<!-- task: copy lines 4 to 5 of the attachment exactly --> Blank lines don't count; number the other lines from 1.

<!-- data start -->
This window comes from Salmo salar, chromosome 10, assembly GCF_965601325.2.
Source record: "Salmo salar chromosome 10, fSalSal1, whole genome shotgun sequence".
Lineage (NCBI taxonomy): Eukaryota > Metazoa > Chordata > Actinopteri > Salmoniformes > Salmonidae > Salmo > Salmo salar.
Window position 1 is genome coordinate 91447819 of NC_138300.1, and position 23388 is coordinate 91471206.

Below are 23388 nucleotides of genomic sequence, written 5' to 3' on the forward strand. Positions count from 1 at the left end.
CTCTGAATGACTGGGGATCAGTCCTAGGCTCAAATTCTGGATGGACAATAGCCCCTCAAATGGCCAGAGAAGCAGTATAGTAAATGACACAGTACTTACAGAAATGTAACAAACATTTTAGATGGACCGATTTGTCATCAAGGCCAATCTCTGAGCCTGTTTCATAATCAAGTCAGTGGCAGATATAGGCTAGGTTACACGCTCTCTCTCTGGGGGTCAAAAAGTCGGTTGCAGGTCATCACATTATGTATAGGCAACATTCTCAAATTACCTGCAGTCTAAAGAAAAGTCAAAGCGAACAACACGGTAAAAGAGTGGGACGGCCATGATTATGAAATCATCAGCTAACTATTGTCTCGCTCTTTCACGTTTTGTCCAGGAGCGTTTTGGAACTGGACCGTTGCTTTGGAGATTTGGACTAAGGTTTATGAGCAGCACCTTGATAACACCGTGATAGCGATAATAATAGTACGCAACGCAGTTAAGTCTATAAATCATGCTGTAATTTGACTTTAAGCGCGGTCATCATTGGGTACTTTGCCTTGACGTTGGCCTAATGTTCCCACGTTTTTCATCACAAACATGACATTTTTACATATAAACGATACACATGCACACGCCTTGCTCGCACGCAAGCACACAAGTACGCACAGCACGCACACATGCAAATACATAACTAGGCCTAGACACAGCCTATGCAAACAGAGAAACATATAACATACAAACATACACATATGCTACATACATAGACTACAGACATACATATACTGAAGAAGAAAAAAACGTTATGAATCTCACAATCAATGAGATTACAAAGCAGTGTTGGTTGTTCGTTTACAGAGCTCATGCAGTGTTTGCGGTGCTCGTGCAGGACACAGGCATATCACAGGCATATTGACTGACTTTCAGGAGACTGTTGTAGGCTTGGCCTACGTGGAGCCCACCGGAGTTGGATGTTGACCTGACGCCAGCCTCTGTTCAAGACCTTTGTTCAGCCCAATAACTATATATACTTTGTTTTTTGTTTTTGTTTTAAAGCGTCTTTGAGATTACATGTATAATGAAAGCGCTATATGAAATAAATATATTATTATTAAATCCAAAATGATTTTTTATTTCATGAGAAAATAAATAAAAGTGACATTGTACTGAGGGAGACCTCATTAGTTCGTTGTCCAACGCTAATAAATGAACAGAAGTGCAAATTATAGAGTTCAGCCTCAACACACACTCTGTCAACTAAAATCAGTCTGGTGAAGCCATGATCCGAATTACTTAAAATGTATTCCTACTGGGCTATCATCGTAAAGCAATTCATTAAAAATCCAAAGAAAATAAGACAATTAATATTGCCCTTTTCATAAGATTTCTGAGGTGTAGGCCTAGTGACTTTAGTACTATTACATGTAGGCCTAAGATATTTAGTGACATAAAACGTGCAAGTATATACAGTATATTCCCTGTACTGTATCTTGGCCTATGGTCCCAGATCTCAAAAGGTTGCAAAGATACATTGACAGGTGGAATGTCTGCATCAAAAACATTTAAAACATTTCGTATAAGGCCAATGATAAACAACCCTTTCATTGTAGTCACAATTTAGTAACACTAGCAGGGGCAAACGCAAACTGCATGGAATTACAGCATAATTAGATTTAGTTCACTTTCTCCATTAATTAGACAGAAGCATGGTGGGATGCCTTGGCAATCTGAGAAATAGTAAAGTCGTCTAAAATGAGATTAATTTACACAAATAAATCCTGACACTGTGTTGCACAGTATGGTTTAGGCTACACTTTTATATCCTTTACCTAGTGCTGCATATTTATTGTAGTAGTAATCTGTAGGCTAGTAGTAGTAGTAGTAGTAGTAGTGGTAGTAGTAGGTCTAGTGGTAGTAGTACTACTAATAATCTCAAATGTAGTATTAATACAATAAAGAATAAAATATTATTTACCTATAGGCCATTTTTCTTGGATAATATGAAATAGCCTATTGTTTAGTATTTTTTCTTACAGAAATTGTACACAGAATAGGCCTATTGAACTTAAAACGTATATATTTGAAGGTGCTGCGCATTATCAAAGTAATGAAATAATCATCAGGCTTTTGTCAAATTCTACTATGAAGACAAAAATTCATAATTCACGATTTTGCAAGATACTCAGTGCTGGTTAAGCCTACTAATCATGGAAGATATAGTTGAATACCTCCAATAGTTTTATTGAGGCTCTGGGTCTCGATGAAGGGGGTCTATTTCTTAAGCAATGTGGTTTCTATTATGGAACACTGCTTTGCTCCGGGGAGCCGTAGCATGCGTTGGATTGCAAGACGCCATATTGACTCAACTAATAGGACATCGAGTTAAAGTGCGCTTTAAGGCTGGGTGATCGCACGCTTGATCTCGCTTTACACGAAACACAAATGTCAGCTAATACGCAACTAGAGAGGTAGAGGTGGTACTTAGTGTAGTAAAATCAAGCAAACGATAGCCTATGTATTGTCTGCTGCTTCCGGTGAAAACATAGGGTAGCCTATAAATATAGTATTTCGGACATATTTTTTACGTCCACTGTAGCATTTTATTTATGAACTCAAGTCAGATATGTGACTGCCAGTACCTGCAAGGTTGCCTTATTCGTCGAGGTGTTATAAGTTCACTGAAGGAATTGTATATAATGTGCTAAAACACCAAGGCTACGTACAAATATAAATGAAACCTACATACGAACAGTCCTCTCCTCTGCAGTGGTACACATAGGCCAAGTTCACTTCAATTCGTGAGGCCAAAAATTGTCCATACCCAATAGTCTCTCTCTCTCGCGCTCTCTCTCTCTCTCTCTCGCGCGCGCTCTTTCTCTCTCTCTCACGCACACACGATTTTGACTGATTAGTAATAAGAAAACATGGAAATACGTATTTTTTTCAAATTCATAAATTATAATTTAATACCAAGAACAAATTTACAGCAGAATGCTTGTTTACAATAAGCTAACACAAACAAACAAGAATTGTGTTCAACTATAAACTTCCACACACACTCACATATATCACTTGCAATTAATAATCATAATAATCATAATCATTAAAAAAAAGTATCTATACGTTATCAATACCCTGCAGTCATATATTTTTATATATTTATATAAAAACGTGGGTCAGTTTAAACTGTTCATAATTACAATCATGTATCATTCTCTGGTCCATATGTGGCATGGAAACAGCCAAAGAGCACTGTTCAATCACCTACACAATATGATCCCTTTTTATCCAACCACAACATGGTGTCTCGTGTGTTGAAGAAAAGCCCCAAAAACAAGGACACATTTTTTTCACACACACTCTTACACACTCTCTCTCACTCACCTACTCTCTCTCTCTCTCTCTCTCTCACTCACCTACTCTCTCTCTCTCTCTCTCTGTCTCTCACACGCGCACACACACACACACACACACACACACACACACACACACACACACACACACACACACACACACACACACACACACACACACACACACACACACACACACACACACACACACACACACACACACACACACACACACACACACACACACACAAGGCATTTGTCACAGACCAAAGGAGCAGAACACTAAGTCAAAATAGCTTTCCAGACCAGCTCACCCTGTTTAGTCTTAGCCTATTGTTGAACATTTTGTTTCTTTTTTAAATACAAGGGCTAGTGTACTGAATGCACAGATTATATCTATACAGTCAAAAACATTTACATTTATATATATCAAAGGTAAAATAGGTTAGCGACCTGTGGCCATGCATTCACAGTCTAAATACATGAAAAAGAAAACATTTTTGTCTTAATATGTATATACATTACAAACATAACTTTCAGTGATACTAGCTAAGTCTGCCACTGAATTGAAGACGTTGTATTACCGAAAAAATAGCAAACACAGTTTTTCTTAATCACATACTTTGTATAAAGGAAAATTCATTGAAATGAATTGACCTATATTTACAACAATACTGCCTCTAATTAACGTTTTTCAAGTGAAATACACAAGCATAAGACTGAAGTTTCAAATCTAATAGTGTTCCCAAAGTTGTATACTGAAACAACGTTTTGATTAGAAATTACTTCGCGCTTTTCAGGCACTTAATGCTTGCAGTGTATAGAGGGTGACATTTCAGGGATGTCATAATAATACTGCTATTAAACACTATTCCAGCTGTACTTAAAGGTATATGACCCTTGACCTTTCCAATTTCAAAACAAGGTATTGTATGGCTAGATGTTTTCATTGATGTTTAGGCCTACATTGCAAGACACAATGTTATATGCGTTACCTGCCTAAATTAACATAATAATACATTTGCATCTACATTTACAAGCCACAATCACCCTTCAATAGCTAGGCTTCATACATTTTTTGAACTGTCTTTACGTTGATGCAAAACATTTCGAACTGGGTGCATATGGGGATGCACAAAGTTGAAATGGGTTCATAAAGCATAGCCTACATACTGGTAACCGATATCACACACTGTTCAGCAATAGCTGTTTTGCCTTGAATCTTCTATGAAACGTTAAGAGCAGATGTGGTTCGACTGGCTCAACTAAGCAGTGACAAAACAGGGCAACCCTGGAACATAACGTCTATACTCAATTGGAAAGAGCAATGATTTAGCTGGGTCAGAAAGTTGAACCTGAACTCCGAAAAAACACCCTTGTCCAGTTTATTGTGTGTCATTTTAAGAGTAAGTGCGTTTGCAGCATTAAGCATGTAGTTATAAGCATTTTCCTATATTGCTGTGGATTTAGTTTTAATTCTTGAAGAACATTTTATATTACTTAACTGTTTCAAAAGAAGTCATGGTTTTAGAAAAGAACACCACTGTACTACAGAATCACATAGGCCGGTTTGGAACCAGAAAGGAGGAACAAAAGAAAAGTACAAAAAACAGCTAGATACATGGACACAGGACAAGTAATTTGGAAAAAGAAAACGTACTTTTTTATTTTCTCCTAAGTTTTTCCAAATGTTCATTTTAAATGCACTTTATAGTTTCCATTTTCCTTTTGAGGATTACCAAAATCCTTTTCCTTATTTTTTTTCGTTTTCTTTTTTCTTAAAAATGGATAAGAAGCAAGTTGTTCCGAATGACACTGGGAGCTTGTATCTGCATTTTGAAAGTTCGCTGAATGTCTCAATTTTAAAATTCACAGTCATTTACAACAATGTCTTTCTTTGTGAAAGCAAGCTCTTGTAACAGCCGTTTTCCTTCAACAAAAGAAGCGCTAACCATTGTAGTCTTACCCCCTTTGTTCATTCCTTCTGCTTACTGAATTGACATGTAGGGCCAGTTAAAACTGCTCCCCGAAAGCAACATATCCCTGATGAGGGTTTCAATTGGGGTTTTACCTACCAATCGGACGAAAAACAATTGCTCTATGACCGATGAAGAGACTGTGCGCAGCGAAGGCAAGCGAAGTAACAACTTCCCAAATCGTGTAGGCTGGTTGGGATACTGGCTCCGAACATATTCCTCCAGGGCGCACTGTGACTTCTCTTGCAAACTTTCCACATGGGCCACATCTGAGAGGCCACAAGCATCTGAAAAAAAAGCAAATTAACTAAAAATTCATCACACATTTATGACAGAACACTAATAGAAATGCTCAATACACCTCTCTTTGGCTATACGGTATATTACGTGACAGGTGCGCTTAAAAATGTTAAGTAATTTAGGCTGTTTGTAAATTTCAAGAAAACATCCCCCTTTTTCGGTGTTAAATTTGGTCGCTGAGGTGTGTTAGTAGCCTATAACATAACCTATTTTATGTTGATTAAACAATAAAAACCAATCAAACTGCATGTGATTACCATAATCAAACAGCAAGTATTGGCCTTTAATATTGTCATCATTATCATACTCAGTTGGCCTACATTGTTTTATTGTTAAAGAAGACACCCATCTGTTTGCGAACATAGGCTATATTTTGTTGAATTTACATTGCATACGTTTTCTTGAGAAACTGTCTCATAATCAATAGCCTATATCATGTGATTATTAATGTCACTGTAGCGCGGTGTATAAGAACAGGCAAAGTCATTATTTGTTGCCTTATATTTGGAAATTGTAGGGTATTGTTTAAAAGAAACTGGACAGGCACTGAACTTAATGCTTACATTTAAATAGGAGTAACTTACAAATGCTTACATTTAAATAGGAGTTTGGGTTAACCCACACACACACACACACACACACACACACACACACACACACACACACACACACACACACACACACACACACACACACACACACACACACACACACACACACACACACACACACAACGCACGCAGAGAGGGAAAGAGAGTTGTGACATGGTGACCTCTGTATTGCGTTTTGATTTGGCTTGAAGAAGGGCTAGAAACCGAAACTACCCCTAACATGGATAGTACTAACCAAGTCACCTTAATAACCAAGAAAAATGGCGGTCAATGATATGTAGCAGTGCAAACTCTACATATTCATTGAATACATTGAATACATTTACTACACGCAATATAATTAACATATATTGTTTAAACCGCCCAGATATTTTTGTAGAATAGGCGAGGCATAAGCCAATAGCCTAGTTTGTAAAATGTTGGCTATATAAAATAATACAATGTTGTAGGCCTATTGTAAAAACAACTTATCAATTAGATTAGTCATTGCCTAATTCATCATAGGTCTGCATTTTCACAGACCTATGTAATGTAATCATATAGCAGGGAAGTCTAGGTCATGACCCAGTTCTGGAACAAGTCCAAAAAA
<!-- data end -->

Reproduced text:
Window position 1 is genome coordinate 91447819 of NC_138300.1, and position 23388 is coordinate 91471206.

Below are 23388 nucleotides of genomic sequence, written 5' to 3' on the forward strand. Positions count from 1 at the left end.